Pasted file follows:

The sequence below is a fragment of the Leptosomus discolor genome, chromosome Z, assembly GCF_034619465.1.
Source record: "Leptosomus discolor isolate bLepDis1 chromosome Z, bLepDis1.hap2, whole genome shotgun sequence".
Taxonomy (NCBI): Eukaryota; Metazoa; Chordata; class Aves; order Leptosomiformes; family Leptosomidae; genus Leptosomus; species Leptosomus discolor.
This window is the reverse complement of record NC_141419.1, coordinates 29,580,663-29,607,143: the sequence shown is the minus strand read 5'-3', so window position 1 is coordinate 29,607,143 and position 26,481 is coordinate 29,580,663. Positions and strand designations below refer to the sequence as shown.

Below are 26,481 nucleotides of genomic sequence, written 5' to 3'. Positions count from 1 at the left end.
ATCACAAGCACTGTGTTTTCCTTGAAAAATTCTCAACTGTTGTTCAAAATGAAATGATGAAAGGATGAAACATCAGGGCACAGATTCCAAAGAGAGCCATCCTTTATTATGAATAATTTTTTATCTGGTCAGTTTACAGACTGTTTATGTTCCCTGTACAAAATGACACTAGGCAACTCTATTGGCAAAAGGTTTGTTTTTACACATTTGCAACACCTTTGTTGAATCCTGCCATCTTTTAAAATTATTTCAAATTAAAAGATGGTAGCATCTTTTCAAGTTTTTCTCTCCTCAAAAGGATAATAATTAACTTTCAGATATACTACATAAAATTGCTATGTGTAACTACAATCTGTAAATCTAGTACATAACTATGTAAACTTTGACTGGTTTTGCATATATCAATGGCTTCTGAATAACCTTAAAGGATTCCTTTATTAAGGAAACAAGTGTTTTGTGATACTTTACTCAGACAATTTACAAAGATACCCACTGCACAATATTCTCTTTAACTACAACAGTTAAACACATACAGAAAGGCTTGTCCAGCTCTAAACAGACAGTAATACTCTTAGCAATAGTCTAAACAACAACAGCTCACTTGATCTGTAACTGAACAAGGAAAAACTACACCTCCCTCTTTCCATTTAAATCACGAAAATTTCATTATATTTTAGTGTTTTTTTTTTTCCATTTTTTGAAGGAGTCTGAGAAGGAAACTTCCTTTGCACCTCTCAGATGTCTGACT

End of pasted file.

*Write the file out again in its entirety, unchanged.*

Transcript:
The sequence below is a fragment of the Leptosomus discolor genome, chromosome Z, assembly GCF_034619465.1.
Source record: "Leptosomus discolor isolate bLepDis1 chromosome Z, bLepDis1.hap2, whole genome shotgun sequence".
Taxonomy (NCBI): Eukaryota; Metazoa; Chordata; class Aves; order Leptosomiformes; family Leptosomidae; genus Leptosomus; species Leptosomus discolor.
This window is the reverse complement of record NC_141419.1, coordinates 29,580,663-29,607,143: the sequence shown is the minus strand read 5'-3', so window position 1 is coordinate 29,607,143 and position 26,481 is coordinate 29,580,663. Positions and strand designations below refer to the sequence as shown.

Below are 26,481 nucleotides of genomic sequence, written 5' to 3'. Positions count from 1 at the left end.
ATCACAAGCACTGTGTTTTCCTTGAAAAATTCTCAACTGTTGTTCAAAATGAAATGATGAAAGGATGAAACATCAGGGCACAGATTCCAAAGAGAGCCATCCTTTATTATGAATAATTTTTTATCTGGTCAGTTTACAGACTGTTTATGTTCCCTGTACAAAATGACACTAGGCAACTCTATTGGCAAAAGGTTTGTTTTTACACATTTGCAACACCTTTGTTGAATCCTGCCATCTTTTAAAATTATTTCAAATTAAAAGATGGTAGCATCTTTTCAAGTTTTTCTCTCCTCAAAAGGATAATAATTAACTTTCAGATATACTACATAAAATTGCTATGTGTAACTACAATCTGTAAATCTAGTACATAACTATGTAAACTTTGACTGGTTTTGCATATATCAATGGCTTCTGAATAACCTTAAAGGATTCCTTTATTAAGGAAACAAGTGTTTTGTGATACTTTACTCAGACAATTTACAAAGATACCCACTGCACAATATTCTCTTTAACTACAACAGTTAAACACATACAGAAAGGCTTGTCCAGCTCTAAACAGACAGTAATACTCTTAGCAATAGTCTAAACAACAACAGCTCACTTGATCTGTAACTGAACAAGGAAAAACTACACCTCCCTCTTTCCATTTAAATCACGAAAATTTCATTATATTTTAGTGTTTTTTTTTTTCCATTTTTTGAAGGAGTCTGAGAAGGAAACTTCCTTTGCACCTCTCAGATGTCTGACT